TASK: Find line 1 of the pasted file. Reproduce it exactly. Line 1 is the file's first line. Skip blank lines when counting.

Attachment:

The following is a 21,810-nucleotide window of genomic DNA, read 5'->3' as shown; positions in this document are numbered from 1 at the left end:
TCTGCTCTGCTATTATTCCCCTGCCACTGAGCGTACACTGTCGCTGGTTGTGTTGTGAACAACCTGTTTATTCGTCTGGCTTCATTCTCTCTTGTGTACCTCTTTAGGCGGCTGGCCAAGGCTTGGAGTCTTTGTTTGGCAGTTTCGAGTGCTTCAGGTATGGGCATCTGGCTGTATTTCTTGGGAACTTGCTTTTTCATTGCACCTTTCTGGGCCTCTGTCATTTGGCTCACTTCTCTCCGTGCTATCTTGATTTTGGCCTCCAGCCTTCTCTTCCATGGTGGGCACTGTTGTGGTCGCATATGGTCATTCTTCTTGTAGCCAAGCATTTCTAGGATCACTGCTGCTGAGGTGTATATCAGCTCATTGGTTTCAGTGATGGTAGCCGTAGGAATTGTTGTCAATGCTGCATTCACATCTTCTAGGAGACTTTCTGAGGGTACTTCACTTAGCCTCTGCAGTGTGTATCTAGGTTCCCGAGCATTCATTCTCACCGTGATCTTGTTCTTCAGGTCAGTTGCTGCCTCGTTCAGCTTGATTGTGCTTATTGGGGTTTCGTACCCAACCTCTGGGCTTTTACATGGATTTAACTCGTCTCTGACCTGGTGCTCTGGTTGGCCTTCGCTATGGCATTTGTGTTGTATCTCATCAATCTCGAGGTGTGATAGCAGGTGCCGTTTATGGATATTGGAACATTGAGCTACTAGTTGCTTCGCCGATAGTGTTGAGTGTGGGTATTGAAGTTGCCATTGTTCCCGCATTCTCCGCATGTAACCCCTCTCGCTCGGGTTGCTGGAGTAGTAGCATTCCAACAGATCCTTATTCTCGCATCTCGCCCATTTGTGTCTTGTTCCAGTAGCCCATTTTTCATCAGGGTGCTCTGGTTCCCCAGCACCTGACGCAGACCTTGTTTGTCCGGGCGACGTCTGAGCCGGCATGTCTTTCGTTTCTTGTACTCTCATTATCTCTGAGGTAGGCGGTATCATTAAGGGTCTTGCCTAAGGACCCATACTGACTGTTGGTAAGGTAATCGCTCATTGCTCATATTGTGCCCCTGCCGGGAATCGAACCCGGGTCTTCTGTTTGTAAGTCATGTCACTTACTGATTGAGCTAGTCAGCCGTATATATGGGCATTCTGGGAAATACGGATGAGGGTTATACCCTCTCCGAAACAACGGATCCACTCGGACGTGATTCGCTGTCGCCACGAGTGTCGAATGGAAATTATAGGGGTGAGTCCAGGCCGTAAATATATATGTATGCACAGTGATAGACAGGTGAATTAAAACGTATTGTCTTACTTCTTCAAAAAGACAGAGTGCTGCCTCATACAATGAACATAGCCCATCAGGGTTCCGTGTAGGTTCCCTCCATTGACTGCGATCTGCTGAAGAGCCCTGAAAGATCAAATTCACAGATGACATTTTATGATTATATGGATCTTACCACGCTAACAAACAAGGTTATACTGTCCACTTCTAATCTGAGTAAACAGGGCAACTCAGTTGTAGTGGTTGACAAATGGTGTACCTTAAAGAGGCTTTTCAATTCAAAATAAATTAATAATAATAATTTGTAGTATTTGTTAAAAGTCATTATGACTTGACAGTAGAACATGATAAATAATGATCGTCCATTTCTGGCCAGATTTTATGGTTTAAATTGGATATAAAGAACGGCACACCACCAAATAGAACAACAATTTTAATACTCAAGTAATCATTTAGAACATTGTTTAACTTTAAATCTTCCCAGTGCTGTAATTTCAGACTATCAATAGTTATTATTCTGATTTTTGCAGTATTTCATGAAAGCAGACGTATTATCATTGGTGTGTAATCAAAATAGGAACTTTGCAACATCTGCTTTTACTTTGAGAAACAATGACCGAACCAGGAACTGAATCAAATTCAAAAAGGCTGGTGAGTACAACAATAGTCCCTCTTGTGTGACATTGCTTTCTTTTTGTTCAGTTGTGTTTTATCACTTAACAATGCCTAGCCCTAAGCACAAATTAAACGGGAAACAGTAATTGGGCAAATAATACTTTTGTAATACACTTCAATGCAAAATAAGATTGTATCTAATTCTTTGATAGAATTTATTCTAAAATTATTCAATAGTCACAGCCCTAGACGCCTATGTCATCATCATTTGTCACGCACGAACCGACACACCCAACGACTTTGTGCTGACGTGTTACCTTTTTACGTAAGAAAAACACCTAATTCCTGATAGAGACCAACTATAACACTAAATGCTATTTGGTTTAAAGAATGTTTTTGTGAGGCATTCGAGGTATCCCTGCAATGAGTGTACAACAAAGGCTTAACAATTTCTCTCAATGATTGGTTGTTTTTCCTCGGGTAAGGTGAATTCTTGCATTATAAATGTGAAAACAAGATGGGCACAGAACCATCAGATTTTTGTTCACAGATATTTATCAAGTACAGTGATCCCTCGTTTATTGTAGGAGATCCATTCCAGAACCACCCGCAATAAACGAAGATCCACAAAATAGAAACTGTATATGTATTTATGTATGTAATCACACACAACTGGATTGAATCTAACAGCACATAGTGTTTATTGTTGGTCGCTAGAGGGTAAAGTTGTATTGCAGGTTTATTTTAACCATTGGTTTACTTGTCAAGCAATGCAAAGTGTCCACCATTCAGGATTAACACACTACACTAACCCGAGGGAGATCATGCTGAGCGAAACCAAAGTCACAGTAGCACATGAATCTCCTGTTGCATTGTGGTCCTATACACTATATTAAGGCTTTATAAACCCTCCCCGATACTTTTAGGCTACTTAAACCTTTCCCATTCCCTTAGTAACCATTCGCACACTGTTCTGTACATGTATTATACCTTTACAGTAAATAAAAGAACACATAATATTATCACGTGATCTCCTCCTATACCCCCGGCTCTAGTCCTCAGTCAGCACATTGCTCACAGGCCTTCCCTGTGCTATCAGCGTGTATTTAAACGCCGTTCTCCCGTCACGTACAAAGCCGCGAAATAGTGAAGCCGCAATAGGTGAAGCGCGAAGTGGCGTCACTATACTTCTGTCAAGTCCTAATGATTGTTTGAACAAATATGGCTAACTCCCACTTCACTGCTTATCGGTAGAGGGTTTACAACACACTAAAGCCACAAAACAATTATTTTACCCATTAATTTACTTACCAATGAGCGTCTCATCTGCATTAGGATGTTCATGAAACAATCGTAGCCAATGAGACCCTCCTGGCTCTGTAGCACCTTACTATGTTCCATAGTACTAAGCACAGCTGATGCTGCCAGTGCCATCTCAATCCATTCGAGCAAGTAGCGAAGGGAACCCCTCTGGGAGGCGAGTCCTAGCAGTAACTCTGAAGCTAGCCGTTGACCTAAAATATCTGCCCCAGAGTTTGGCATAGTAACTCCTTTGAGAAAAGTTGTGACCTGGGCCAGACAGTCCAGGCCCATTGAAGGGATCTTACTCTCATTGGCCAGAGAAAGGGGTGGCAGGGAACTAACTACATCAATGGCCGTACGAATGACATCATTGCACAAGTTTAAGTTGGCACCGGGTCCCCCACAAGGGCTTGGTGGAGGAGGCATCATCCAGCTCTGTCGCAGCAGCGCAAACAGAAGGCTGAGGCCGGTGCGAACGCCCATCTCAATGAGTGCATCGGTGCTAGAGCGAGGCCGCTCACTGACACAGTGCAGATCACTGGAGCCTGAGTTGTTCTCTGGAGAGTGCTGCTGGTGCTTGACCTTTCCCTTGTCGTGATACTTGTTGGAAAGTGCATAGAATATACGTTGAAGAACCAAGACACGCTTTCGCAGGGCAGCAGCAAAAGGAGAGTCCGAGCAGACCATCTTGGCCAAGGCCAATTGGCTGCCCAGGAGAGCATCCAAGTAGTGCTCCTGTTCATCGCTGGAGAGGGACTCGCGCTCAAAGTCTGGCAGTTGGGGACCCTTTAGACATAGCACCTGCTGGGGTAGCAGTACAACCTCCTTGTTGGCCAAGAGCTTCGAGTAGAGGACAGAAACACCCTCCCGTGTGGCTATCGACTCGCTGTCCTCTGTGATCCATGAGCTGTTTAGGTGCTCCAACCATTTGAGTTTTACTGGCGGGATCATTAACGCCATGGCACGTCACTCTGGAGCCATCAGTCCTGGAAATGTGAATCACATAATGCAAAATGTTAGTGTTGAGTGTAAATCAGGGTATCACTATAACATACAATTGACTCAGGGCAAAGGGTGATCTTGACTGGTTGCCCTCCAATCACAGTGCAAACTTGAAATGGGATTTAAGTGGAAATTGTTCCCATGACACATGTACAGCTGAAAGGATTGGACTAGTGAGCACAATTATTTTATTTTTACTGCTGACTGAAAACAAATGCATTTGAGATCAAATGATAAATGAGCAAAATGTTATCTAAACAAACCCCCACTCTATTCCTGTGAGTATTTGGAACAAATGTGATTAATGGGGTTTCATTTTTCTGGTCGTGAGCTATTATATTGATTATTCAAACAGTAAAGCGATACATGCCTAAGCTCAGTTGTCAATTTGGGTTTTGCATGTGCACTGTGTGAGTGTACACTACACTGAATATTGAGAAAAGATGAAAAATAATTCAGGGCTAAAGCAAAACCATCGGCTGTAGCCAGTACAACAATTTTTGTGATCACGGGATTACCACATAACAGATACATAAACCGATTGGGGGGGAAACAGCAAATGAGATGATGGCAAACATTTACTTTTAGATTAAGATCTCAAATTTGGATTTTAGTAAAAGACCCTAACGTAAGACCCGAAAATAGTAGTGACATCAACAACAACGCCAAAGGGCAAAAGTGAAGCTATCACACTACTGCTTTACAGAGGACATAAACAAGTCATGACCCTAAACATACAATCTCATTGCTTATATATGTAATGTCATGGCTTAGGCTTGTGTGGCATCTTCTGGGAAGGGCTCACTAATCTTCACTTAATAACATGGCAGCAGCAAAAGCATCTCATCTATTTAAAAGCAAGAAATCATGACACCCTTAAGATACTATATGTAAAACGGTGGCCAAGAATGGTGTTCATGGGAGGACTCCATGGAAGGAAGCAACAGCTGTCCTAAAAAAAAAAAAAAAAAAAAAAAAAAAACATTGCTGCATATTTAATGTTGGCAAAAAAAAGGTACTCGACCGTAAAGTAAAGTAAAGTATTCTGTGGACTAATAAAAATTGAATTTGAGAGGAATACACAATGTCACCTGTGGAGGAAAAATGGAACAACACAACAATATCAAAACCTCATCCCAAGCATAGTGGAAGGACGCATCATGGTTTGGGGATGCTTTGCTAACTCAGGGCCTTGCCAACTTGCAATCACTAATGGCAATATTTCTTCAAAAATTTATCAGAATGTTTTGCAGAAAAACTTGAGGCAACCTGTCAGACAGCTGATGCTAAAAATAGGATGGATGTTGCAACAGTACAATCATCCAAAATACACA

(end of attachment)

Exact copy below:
The following is a 21,810-nucleotide window of genomic DNA, read 5'->3' as shown; positions in this document are numbered from 1 at the left end: